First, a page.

Consideration of evidence on antiemetic drugs for nausea and vomiting associated with chemotherapy or radiation therapy in adults

This report compares the benefits and harms of antiemetic regimens that consist of a 5-HT3 antagonist plus a corticosteroid, with or without aprepitant, given to prevent and/or treat nausea and/or vomiting caused by emetogenic anticancer chemotherapy and/or radiation, and is based on a systematic re...

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Main Authors: McDonagh, Marian S., Peterson, Kim (Author), Thakurta, Sujata (Author)
Corporate Author: Oregon Evidence-based Practice Center (Center for Health Research (Kaiser-Permanente Medical Care Program. Northwest Region))
Format: eBook
Language:English
Published: Rockville (MD) Agency for Healthcare Research and Quality (US) 2010, July 22, 2010
Series:Technology assessment report
Subjects:
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Collection: National Center for Biotechnology Information - Collection details see MPG.ReNa
Summary:This report compares the benefits and harms of antiemetic regimens that consist of a 5-HT3 antagonist plus a corticosteroid, with or without aprepitant, given to prevent and/or treat nausea and/or vomiting caused by emetogenic anticancer chemotherapy and/or radiation, and is based on a systematic review of the literature. The approach, methodology, and criteria used were agreed upon by consensus of staff at the Oregon Evidence-based Practice Center (EPC), Centers for Medicare & Medicaid Services (CMS), and the Agency for Healthcare Research and Quality (AHRQ). We assessed the internal validity (quality) of all studies based on predefined criteria. We graded the overall strength of evidence based on the guidance established for the Evidence-based Practice Center Program of AHRQ.
Nausea and vomiting are common symptoms in cancer patients undergoing chemotherapy and radiation therapy. In some cases, failure to control nausea and vomiting in cancer patients may result in reduced nutritional status and quality of life, and may prompt the refusal of continuing chemotherapeutic and radiation therapy cycles. The benefits and harms of antiemetic regimens including a 5-hydroxytryptamine-3 (5-HT3) antagonist and a corticosteroid, with and without aprepitant, have been researched in many clinical studies. However, these antiemetic regimens need to be evaluated in the context of the specific programmatic interests of Centers for Medicare & Medicaid Services in terms of all-oral regimens compared with one another, all-oral regimens compared to all-injectable regimens, and mixed oral compared with injectable regimens. Additionally, the applicability of the evidence to patients age 65 and older needs to be determined.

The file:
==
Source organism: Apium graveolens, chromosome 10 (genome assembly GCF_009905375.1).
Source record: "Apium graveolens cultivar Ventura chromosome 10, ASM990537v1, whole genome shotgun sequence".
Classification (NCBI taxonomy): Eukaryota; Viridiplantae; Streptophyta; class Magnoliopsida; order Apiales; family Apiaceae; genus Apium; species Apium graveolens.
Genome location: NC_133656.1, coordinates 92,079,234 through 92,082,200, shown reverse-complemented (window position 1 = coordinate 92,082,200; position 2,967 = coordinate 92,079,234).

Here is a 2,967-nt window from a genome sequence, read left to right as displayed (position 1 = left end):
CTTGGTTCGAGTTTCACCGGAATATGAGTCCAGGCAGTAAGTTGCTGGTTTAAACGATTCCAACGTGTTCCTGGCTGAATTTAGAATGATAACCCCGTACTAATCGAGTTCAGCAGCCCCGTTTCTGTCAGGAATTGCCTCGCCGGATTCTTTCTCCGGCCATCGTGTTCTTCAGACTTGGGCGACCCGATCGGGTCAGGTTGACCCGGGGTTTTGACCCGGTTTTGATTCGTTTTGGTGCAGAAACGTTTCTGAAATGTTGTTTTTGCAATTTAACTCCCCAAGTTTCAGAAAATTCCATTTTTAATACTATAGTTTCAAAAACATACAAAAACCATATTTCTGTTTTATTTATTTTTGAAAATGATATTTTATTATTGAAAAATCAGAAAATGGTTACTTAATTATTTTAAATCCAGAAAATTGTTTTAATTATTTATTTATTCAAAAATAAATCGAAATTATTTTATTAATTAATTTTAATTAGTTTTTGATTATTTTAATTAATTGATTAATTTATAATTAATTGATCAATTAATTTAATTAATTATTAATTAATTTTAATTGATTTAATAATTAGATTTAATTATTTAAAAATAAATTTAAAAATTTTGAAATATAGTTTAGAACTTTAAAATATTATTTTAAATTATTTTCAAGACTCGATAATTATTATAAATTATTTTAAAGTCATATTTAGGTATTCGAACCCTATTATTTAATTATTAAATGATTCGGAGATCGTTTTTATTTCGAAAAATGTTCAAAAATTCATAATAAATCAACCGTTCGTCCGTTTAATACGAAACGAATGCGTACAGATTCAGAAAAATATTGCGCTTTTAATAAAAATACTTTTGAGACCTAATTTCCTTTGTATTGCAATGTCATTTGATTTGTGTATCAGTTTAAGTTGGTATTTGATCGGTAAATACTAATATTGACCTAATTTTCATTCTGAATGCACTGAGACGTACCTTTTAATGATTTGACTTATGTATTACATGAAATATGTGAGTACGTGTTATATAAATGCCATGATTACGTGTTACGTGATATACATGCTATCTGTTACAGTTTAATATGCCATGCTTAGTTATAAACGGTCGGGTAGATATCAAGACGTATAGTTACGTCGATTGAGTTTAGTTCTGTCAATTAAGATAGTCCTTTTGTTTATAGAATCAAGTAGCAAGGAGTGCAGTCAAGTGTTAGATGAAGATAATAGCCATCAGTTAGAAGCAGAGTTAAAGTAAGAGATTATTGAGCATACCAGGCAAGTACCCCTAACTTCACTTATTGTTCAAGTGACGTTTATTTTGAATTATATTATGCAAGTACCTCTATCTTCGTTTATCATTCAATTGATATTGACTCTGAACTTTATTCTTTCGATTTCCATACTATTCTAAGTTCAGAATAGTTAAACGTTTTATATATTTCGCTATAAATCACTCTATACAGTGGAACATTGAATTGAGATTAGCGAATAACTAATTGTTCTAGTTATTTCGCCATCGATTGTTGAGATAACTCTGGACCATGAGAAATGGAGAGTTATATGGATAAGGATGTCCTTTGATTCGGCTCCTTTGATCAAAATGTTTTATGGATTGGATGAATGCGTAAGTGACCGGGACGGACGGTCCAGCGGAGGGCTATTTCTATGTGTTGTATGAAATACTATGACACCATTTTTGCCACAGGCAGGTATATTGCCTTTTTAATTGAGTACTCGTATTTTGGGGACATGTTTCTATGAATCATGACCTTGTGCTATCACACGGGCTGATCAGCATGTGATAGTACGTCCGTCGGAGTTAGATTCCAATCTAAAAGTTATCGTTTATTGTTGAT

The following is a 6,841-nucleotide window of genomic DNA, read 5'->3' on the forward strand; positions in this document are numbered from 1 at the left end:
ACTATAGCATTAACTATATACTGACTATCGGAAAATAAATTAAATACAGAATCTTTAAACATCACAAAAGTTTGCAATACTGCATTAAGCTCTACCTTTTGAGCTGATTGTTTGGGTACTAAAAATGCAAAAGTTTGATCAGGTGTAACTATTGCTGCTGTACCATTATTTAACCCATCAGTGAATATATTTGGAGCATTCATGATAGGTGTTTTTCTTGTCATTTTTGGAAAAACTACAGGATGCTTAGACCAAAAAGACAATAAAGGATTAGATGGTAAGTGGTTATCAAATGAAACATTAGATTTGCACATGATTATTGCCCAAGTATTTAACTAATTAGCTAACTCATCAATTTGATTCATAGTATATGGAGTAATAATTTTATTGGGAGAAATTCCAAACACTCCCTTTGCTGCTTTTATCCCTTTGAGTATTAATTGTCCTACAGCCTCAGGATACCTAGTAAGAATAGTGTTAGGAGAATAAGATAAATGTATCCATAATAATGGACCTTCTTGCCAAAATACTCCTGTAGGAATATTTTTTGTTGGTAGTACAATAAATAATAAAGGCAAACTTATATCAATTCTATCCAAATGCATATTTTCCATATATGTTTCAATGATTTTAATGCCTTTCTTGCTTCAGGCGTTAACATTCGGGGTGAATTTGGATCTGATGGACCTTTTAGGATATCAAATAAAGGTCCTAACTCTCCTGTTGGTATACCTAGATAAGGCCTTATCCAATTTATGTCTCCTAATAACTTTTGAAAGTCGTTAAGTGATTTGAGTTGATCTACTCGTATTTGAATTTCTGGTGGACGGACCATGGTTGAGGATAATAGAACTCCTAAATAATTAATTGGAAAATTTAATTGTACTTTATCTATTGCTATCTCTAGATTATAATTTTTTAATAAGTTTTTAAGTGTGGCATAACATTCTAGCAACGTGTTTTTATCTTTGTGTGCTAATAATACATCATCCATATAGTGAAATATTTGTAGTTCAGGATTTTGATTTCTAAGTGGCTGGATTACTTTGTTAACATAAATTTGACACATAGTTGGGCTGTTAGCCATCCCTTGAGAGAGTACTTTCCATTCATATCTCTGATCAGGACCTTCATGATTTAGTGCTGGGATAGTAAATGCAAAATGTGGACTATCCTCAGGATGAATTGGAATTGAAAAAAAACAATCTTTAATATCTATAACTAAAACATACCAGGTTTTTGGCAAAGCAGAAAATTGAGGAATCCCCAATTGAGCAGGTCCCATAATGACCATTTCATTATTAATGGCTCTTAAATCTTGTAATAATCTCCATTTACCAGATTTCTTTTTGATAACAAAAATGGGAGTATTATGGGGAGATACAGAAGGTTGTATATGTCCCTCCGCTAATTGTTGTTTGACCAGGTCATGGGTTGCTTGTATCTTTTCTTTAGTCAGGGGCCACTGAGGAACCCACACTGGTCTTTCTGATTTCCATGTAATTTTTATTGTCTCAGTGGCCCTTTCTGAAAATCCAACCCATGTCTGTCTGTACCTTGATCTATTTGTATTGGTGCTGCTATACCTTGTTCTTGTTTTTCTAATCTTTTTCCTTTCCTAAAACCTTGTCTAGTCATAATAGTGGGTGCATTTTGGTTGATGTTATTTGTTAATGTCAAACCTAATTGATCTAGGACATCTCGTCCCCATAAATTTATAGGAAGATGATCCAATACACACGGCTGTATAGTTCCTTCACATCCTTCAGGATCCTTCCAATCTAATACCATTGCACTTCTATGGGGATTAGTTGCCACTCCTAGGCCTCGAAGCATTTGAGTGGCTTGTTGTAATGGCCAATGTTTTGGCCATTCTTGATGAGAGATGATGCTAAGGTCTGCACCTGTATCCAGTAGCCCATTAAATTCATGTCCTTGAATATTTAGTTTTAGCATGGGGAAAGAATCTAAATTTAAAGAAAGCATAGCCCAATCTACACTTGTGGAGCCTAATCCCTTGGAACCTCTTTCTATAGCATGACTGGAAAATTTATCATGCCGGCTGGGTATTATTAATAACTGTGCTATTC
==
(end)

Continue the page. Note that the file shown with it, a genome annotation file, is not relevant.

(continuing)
The composite outcomes of total control (no emetic events, no rescue medication, none to mild nausea) and complete response (no emetic events, no rescue medication) were preferred to the individual outcomes of no emesis and no nausea. Applicability of the evidence was considered, with particular attention paid to whether the evidence was applicable to patients 65 years of age and older. Quantitative analyses were conducted where possible using Stats Direct (version 2.7.7, 9/13/2009). Random-effects models were used to estimate pooled relative risks and their 95% confidence intervals
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